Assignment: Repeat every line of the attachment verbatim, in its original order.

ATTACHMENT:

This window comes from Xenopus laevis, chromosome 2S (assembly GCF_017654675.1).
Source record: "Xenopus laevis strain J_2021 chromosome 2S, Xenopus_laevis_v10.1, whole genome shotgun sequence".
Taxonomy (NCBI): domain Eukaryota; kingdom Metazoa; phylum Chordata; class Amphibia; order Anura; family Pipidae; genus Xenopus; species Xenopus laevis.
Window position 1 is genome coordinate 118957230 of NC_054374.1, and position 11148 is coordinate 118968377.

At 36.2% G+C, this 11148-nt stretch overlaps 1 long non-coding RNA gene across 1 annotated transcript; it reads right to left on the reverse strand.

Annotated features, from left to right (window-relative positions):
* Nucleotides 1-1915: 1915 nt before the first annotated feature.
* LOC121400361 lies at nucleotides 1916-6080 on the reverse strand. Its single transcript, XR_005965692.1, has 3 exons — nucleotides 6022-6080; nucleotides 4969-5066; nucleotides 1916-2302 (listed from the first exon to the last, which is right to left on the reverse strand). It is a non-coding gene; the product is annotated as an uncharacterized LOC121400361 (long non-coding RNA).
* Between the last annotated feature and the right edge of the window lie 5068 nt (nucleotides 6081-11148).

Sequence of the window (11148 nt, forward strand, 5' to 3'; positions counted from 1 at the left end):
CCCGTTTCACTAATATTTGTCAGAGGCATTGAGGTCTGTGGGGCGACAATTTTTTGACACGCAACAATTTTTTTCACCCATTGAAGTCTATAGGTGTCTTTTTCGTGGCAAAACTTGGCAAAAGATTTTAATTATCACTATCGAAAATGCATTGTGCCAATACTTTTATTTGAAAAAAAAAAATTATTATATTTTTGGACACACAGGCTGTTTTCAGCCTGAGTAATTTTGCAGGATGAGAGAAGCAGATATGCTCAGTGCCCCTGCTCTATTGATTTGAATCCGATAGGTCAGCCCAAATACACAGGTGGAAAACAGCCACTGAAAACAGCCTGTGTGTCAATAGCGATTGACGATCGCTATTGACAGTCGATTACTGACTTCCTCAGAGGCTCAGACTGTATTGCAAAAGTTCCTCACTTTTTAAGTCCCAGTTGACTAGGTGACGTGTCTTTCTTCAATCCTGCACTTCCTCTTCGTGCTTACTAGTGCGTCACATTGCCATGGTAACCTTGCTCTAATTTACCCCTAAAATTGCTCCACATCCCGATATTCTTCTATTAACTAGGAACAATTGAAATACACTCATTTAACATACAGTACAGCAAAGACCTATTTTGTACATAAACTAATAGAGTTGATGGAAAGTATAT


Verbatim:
This window comes from Xenopus laevis, chromosome 2S (assembly GCF_017654675.1).
Source record: "Xenopus laevis strain J_2021 chromosome 2S, Xenopus_laevis_v10.1, whole genome shotgun sequence".
Taxonomy (NCBI): domain Eukaryota; kingdom Metazoa; phylum Chordata; class Amphibia; order Anura; family Pipidae; genus Xenopus; species Xenopus laevis.
Window position 1 is genome coordinate 118957230 of NC_054374.1, and position 11148 is coordinate 118968377.

At 36.2% G+C, this 11148-nt stretch overlaps 1 long non-coding RNA gene across 1 annotated transcript; it reads right to left on the reverse strand.

Annotated features, from left to right (window-relative positions):
* Nucleotides 1-1915: 1915 nt before the first annotated feature.
* LOC121400361 lies at nucleotides 1916-6080 on the reverse strand. Its single transcript, XR_005965692.1, has 3 exons — nucleotides 6022-6080; nucleotides 4969-5066; nucleotides 1916-2302 (listed from the first exon to the last, which is right to left on the reverse strand). It is a non-coding gene; the product is annotated as an uncharacterized LOC121400361 (long non-coding RNA).
* Between the last annotated feature and the right edge of the window lie 5068 nt (nucleotides 6081-11148).

Sequence of the window (11148 nt, forward strand, 5' to 3'; positions counted from 1 at the left end):
CCCGTTTCACTAATATTTGTCAGAGGCATTGAGGTCTGTGGGGCGACAATTTTTTGACACGCAACAATTTTTTTCACCCATTGAAGTCTATAGGTGTCTTTTTCGTGGCAAAACTTGGCAAAAGATTTTAATTATCACTATCGAAAATGCATTGTGCCAATACTTTTATTTGAAAAAAAAAAATTATTATATTTTTGGACACACAGGCTGTTTTCAGCCTGAGTAATTTTGCAGGATGAGAGAAGCAGATATGCTCAGTGCCCCTGCTCTATTGATTTGAATCCGATAGGTCAGCCCAAATACACAGGTGGAAAACAGCCACTGAAAACAGCCTGTGTGTCAATAGCGATTGACGATCGCTATTGACAGTCGATTACTGACTTCCTCAGAGGCTCAGACTGTATTGCAAAAGTTCCTCACTTTTTAAGTCCCAGTTGACTAGGTGACGTGTCTTTCTTCAATCCTGCACTTCCTCTTCGTGCTTACTAGTGCGTCACATTGCCATGGTAACCTTGCTCTAATTTACCCCTAAAATTGCTCCACATCCCGATATTCTTCTATTAACTAGGAACAATTGAAATACACTCATTTAACATACAGTACAGCAAAGACCTATTTTGTACATAAACTAATAGAGTTGATGGAAAGTATAT